I find I'm unsurprised by these findings. This is what was found when Wikipedia studied why people participate in it, and why we identified the fact that having your work go away there with no notification to you is an active disincentive for people to keep doing it. People want to feel like their work has purpose, and that their mastery is recognizable, if not recognized. Having an authoritarian structure that stifles creativity there has hurt the project, because people want to be creative as they build mastery and serve a purpose. If good work is casually destroyed because someone thought it was off-topic or was insufficiently encyclopedic for wikipedia, people don't stick around to do more of it.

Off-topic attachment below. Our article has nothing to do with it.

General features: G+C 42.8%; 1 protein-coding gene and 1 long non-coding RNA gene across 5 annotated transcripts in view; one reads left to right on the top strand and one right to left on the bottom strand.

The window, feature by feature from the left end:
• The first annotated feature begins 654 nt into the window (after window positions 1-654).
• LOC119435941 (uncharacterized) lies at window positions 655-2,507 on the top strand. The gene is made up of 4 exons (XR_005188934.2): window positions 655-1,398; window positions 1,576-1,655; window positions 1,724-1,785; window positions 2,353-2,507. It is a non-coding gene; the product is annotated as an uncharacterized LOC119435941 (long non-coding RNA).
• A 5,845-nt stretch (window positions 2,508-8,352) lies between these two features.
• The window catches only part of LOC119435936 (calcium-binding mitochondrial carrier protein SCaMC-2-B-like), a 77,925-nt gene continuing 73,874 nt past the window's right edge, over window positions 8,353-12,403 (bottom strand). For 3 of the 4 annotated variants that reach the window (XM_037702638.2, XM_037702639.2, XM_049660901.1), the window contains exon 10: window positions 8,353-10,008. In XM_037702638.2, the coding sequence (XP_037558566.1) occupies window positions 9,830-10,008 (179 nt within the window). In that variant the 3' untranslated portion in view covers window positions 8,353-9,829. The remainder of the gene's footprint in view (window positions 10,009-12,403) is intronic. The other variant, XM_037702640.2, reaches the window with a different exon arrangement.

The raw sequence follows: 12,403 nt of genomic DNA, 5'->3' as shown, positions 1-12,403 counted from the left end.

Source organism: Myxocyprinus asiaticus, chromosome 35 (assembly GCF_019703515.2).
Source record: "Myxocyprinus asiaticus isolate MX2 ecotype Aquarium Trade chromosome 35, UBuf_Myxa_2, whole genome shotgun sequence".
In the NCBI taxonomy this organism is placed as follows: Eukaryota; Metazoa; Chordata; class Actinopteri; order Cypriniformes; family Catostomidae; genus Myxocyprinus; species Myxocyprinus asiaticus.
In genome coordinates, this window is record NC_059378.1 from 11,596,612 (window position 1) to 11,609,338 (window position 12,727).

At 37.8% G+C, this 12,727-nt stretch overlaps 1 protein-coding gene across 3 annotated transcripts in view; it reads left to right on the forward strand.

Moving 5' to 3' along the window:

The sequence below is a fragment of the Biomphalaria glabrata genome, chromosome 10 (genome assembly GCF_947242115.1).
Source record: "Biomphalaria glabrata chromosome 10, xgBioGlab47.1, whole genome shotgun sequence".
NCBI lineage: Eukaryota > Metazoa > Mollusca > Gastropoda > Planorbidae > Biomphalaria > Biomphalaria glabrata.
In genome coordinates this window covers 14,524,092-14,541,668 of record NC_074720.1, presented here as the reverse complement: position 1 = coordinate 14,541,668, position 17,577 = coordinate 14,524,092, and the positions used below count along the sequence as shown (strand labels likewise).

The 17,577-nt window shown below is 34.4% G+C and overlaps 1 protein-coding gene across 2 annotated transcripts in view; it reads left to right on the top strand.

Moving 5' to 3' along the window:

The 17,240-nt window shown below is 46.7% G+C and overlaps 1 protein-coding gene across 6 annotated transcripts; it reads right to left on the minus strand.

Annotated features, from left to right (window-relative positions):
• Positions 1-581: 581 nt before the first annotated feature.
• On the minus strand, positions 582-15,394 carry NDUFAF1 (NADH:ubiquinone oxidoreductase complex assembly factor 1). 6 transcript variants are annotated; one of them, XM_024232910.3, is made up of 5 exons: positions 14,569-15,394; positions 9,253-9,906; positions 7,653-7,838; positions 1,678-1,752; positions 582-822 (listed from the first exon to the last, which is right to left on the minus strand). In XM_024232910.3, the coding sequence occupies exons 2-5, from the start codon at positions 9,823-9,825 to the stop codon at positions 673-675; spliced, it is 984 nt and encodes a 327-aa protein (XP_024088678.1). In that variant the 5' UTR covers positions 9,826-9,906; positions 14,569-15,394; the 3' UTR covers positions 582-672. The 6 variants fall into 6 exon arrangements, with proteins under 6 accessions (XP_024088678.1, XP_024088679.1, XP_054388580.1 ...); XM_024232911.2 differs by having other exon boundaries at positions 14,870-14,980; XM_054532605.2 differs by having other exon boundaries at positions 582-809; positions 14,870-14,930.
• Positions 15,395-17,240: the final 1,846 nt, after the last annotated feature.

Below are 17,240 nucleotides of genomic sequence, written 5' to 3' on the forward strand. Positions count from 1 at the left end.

In the middle there, he talks about how the key point with paying people is that you need to pay them enough to take the question of money off the table. Beyond that, paying people more leads to worse performance.
How much do you think you would need to get paid to take the question of money off the table?